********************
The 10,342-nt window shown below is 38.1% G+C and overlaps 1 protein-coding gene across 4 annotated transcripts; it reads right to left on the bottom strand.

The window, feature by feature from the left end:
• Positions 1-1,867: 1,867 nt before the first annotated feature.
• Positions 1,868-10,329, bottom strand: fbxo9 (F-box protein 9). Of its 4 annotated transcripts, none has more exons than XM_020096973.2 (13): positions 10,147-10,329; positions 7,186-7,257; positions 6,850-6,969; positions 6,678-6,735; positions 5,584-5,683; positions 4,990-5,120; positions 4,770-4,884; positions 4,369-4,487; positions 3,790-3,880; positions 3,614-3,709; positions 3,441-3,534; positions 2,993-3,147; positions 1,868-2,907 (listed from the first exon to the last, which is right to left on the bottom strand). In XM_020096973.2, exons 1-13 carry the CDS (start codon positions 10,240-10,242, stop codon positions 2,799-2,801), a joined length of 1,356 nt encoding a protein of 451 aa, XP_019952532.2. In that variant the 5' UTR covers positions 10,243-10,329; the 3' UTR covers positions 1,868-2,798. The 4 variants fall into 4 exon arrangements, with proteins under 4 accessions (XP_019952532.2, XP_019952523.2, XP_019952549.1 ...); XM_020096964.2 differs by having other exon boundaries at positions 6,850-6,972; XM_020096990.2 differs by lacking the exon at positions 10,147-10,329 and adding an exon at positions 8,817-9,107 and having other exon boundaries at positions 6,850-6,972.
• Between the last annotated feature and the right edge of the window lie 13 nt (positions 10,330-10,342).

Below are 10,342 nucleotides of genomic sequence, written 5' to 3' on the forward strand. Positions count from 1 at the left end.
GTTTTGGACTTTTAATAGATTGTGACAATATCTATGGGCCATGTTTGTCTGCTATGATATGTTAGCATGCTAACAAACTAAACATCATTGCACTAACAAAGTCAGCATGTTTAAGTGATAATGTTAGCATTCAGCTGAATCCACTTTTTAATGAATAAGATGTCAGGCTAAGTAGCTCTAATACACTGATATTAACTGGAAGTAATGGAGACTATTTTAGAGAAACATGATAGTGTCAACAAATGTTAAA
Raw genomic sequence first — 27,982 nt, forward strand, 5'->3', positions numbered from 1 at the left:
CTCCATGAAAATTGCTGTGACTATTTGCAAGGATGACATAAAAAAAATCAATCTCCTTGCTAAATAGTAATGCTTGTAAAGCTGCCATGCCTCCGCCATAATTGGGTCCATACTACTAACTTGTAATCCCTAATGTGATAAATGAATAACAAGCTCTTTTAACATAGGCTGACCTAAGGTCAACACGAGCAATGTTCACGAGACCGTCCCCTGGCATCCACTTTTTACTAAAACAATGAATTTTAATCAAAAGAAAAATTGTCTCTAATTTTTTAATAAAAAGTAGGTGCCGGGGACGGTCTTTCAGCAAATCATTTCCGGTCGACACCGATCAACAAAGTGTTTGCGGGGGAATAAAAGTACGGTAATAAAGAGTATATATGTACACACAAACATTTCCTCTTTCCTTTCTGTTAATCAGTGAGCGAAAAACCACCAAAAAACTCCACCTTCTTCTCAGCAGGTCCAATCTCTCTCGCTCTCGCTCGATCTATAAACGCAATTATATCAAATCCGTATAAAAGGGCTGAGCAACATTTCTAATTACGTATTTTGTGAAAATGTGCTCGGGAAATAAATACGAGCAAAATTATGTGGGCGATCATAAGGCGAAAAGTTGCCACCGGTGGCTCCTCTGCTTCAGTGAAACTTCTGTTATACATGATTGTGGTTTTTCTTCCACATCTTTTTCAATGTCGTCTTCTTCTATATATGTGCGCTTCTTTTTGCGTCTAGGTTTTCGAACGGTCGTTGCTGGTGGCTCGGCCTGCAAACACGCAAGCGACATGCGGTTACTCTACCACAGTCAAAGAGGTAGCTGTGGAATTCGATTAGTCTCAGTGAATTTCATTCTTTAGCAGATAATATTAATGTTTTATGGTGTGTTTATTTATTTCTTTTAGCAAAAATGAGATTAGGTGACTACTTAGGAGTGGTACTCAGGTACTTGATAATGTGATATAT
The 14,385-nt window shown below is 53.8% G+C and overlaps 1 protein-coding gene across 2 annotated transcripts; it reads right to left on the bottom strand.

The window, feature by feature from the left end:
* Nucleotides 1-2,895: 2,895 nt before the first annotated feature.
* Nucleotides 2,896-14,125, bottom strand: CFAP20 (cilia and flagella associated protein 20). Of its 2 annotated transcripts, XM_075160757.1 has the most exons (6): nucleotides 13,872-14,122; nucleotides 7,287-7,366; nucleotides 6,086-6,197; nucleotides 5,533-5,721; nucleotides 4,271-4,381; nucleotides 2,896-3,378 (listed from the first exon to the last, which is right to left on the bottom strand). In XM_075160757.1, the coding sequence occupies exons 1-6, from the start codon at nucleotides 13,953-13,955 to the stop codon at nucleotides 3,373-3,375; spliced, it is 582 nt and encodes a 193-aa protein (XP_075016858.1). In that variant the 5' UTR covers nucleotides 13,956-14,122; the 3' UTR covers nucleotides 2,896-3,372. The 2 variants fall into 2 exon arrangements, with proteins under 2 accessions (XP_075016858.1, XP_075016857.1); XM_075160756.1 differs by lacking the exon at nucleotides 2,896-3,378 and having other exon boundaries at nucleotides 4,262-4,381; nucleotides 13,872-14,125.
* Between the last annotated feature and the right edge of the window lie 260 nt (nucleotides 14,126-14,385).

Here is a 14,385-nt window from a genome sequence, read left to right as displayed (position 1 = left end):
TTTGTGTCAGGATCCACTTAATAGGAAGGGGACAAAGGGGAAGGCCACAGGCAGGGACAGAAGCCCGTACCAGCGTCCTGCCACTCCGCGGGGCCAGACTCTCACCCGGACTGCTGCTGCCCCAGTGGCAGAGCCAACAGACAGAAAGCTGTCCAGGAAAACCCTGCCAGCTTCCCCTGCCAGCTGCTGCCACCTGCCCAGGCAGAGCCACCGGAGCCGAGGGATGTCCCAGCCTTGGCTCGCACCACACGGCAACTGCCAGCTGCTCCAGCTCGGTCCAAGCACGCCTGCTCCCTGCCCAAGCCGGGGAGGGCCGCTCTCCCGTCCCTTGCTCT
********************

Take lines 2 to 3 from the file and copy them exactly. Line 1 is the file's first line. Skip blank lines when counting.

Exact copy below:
The window, feature by feature from the left end:
• Positions 1-1,867: 1,867 nt before the first annotated feature.